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Bush Garden is a Japanese restaurant that opened in Seattle’s Chinatown International District more than 60 years ago. It became the first restaurant in the US to have a karaoke bar, and was the second Japanese restaurant in Washington state. Back in 2016, the building it was in sold to a developer. The owner, Karen Sakata, and Cynthia Brothers of Vanishing Seattle spoke on Sound & Vision to talk about the history of the space and its future.
Bush Garden was a huge restaurant that could serve up to 450 at any one time, and it also served as a gathering space for Japanese immigrants and the Japanese American community. As Sakata says: “Waitresses were from Japan or they were second generation Japanese. All the chefs were from Japan, or second generation. So, it was a place to hold culture, hold community, and relationships. Waitresses could come and speak their home language.”
And Sakata experienced that community first hand when she worked as a bus girl at Bush Garden in high school: “It had its own culture within itself, and then its extended culture out to the community. It’s just one of those places where everybody just came and connected with each other.”
Cynthia Brothers is creator of Vanishing Seattle – an Instagram page that documents historic spaces that have been sold to developers. Vanishing Seattle also created a documentary about Bush Garden. Brothers cites the space as “the centerpiece for a lot of [her] personal growth and activism and involvement.”
The building that houses Bush Garden was sold to a developer that planned on creating 17 stories of market rate apartments, as well as a retail space. But, since the building is in the Chinatown International District, it’s in an area with a historic designation – meaning there are a lot of requirements on developers. The community has also been pushing back, and the development was on hold even before the pandemic hit in 2020.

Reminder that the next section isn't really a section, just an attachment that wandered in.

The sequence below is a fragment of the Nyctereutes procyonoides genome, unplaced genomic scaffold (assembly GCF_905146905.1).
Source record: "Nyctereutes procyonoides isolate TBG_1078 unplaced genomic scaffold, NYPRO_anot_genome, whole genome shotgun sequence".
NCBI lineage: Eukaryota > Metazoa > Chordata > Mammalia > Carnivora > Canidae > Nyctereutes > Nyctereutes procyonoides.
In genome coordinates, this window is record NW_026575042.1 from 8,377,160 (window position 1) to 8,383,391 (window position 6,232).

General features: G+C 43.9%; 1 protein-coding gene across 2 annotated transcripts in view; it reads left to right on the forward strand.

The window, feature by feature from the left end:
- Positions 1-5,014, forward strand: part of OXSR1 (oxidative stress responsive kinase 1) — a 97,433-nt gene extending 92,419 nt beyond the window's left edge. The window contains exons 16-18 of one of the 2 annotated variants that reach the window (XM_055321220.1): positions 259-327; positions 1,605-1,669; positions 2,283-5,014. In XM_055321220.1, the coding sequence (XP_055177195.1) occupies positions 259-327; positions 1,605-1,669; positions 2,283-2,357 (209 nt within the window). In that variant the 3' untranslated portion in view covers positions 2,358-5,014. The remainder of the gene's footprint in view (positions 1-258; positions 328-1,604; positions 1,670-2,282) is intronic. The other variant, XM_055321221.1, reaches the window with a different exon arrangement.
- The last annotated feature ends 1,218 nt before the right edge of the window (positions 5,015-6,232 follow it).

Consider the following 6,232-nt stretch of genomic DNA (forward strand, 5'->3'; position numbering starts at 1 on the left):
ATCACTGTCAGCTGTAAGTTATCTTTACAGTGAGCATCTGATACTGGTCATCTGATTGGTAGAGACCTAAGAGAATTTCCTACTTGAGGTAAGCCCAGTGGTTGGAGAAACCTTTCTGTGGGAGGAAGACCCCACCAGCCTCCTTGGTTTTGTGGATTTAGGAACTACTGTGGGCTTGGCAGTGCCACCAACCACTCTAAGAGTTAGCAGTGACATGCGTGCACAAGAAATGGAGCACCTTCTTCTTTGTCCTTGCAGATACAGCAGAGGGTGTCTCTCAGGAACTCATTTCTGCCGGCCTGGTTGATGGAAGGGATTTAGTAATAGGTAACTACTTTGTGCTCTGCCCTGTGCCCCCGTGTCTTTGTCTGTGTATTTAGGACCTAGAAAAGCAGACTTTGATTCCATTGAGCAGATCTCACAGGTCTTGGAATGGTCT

But, since the pandemic hit, Bush Garden has been on hiatus. The restaurant plans to eventually reopen in a new space in the Chinatown International District in 2023. It will be occupying a space in an upcoming housing development called Bob’s Place, named after Filipino activist and Bush Garden regular, Bob Santos. He championed the Chinatown International District in the '60s and fought to preserve low-income housing in the area. Sakata explains that Uncle Bob, as he’s frequently referred to, “was a strong vocal advocate for the community” of people living in the International District, particularly those who didn’t have strong English skills.
Bush Garden is tied to activism and community, and Brothers expands on that relationship and her personal connection, saying, “There’s so many community grassroots groups that Bush Garden was their meeting place, including the Chinatown International District coalition that I was a part of. It makes me feel very comforted that Bush Garden is going to be going into a new space, but I think there is still a community vision around the original building. That building goes back over a hundred years, over a hundred years of Asian American and migrant history.”
Bush Garden was a living legacy, a place full of history and regulars that could always draw people into a community – Sakata remembers, “As we transitioned into English karaoke, it was really a place for a lot of AAPI young people. That was like the place to be. It was always crowded, but it was all AAPI folks. It was just a place for a lot of the community to gather and connect with each other and hang out and be seen, you know?”
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